Airport check chaos - a predictable own goal from a government obsessed with control at the borders
The much-hyped battle to ‘secure the borders of the UK’ against all the threats which foreigners are capable of posing is producing ample evidence of collateral damage to innocent bystanders.
Over the past few days the newspapers have been filled with reports of travellers coming from outside the EU having to wait for two hours or longer to clear immigration control desks at Heathrow Airport. During the May bank Holiday weekend the chaos spread to Stansted Airport with waiting times stretching to two hours at the normally very efficient Essex airfield.
In the face of massive criticism from the civil air transport industry the government’s response has to promise squads of mobile immigration officers descending on waiting hotspots in an attempt to ease passenger anger and frustration.
This approach seems unlikely to appease many of the Home Office’s harshest critics. The squads will be recruited from other areas of the UK Border Agency, many of whom will be taken from duties more pressing than immigration control, diluting customs checks aimed at dealing with smuggling and firearms.
The civil service trade unions have been angered by the suggestion that temporary immigration staff will also be recruited from amongst the 1500 UKBA workers laid off during the past year under the government’s austerity programme.
Meanwhile Parliamentary scrutiny over the developing situation seems to be descending into its own depths of confusion as the ubiquitous chairman of the Home Affairs Select Committee, Keith Vaz MP, follows up criticism he made of the Border Agency for dropping some levels of controls on passengers considered low risk, with a new position which places damage to the UK’s reputation as a place to enjoy visiting as the core of the matter. Yet back in November 2011 he was telling the Daily Mail that “ We must ensure our border checks are not compromised and that the UKBA has the resources it needs to thoroughly check every individual coming into Britain.’
Only a matter of weeks away from the giant celebrations planned for the Queen’s Diamond Jubilee followed swiftly by the Olympic Games the situation at the UK borders looks like a boiling crisis caused by a government propaganda strategy intended to whip up anxieties over immigration in the belief that a hard-line approach to checks and controls would produce the sort of good news that would stand ministers in good stead.
What we are witnessing instead is a classic example of a government making unrealistic promises which it has never had any real capacity to deliver on.
The fact is that policing the movement of people crossing frontiers in this modern age is not a simple matter at all. If politicians think they look good when they are reported as ‘regaining control over our borders’ they are quickly finding that this is a very difficult job when operations have to be managed that will permit anything up to 70 million people a year pass through a port facility. Every ten minutes worth of extra delay and obstruction on passengers passing swiftly through passport checks damages the country’s standing in the eyes of people who come to purchase good and services here, or who bring their skills as workers and their investments as business people.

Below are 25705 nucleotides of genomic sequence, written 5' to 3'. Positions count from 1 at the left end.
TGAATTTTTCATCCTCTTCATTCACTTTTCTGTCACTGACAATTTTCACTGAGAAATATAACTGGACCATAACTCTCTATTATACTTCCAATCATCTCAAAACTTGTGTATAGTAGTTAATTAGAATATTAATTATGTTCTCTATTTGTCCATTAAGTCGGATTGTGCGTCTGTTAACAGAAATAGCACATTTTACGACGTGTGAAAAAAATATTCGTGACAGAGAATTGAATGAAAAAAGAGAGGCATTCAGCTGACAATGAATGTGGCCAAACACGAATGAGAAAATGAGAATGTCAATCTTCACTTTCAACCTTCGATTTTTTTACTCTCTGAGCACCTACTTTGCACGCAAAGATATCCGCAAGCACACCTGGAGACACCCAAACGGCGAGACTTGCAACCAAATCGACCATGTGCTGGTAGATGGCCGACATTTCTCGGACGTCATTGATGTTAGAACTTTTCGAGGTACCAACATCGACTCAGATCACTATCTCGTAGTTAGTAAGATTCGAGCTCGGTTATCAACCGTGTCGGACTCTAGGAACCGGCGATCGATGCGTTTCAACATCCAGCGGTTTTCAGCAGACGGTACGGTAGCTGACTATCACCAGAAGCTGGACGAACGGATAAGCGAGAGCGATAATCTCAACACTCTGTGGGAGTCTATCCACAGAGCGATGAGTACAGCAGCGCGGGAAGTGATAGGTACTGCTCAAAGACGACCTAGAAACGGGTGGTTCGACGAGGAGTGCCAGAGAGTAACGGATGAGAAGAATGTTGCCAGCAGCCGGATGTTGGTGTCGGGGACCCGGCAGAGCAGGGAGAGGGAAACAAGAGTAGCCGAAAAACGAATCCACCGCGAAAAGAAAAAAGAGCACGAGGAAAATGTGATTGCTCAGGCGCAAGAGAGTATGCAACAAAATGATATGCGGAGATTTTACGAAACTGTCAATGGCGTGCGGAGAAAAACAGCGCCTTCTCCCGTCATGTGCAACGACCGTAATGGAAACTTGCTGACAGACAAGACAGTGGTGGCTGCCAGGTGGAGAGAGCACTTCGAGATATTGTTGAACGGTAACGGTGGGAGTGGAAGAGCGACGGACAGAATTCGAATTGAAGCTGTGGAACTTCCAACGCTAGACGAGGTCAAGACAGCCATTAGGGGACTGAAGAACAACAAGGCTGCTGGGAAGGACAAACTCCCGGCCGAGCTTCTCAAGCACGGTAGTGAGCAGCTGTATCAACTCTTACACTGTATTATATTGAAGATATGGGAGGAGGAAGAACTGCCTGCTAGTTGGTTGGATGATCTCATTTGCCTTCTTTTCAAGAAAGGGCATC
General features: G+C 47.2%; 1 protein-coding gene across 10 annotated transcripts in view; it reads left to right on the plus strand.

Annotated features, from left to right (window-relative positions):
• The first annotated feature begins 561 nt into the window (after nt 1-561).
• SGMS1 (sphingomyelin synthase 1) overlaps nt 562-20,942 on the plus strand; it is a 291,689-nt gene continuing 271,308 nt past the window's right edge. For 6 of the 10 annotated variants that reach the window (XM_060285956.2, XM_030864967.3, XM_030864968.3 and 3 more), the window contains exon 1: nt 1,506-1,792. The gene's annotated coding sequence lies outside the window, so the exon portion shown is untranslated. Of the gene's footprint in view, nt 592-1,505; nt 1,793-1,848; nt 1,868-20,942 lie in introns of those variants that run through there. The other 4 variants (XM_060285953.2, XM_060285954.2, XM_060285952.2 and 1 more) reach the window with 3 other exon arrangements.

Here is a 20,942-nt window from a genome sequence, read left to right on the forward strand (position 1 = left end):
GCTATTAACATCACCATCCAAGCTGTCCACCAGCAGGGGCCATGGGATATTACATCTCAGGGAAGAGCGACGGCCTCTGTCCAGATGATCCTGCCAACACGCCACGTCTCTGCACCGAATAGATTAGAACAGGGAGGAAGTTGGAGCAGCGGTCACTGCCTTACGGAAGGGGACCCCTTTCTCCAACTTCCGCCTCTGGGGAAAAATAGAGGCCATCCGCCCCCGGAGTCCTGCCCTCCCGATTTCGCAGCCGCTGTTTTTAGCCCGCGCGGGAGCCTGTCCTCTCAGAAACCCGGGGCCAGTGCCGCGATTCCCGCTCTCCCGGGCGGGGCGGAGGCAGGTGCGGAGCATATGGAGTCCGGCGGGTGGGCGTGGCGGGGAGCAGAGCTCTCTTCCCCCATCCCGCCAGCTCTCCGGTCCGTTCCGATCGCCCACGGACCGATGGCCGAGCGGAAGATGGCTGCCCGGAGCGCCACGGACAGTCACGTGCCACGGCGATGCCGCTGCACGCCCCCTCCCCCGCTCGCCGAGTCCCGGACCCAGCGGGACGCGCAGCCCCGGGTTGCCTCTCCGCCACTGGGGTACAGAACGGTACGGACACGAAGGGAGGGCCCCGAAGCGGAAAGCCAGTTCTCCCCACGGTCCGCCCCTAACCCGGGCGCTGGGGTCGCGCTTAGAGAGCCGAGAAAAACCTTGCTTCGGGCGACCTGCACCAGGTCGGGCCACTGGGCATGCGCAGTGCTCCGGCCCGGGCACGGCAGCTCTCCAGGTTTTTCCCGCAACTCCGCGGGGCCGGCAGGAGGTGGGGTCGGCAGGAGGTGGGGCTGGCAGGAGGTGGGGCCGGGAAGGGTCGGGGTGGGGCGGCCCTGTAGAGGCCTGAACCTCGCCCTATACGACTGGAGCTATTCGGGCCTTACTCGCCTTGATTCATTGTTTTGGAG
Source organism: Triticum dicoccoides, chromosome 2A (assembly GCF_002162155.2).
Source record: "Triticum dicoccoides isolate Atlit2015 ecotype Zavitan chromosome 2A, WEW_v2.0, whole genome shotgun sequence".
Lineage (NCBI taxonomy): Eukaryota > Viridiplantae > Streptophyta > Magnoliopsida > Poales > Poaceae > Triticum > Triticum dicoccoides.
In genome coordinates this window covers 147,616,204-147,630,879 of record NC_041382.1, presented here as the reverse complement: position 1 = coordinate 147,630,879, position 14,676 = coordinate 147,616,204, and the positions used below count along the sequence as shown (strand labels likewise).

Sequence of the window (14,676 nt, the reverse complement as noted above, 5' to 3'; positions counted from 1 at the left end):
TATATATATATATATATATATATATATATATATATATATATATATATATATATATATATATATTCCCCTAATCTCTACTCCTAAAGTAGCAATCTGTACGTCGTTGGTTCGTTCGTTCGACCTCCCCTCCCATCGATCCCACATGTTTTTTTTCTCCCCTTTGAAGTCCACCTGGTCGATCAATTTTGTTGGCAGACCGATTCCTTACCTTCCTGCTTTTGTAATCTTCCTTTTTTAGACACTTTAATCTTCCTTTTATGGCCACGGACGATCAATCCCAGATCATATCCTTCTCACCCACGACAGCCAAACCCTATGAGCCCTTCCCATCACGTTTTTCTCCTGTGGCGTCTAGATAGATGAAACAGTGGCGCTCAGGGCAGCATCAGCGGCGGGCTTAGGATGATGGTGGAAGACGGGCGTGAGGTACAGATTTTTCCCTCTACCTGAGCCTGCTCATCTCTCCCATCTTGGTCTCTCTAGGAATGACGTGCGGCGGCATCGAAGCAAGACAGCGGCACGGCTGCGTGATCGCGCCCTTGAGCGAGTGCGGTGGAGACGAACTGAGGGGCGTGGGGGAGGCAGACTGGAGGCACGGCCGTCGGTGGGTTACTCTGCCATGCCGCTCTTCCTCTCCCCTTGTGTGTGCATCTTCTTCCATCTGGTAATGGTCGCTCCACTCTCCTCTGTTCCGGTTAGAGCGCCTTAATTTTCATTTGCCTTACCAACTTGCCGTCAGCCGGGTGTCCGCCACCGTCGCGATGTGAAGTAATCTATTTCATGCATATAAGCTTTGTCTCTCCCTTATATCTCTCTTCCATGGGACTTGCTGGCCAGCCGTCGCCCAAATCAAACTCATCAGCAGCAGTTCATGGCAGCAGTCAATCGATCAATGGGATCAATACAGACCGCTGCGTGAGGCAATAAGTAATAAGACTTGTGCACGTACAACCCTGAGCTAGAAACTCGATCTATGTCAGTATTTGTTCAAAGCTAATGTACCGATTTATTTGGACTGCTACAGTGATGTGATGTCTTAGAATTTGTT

Neither is it just ‘the foreigners’ who are made into victims by ineptitude at the country’s borders. Tens of thousands of British businesses depend on the UK having a reputation as being an open and pleasant place to visit and do deals in. According to the Deloitte, the visitor economy is expected to grow from its current value of £115 billion a year to provide jobs for three million UK residents by 2020, a prospect which could easily be wrecked by a bad performance during the showcase year of 2012, when more and more people will for the first time be experiencing a ‘welcome’ at UK ports of entry.
A modest proposal
To help the government out in its obvious hour of need, MRN has a modest proposal which we would like to out on the table as a way of bringing about a vast improvement in the visitor experience of UK air and sea ports: we should adopt the same approach to admission used by the majority of our continental neighbours who apply the rules of the Schengen Agreement.
Under these provisions the government could drop altogether the task of checking any travel documents for people arriving from other countries within the EU. This would immediately free up the resources currently being used to flick through the passport and ID cards of around 2 million people each year, placing the country’s entry procedures on a par with other Schengen members like France, Germany, Italy and Spain.
The claim that this would pose an unacceptable security risk to the UK is bogus. No evidence of exposure to greater threats and dangers as a result of ending identity checks for intra-EU travel has ever been demonstrated in the case of our near-neighbours in the rest of Europe.
Yes, we know that this is not a proposal that either the Conservative part of the coalition, or the Labour opposition is likely to consider with any favour at this point in time, and will prefer to maintain the pretence that somehow, with the exercise of just a bit more willpower, a way to manage borders will be possible.
It won’t. Staff will be overstrained and computer systems prone to chronic failure forever into the future and we need to stop fooling ourselves that things will be otherwise. At some point we can be sure that something like our ‘modest proposal’ will come onto the agenda of a progressive, reforming government in the future: the only question is when.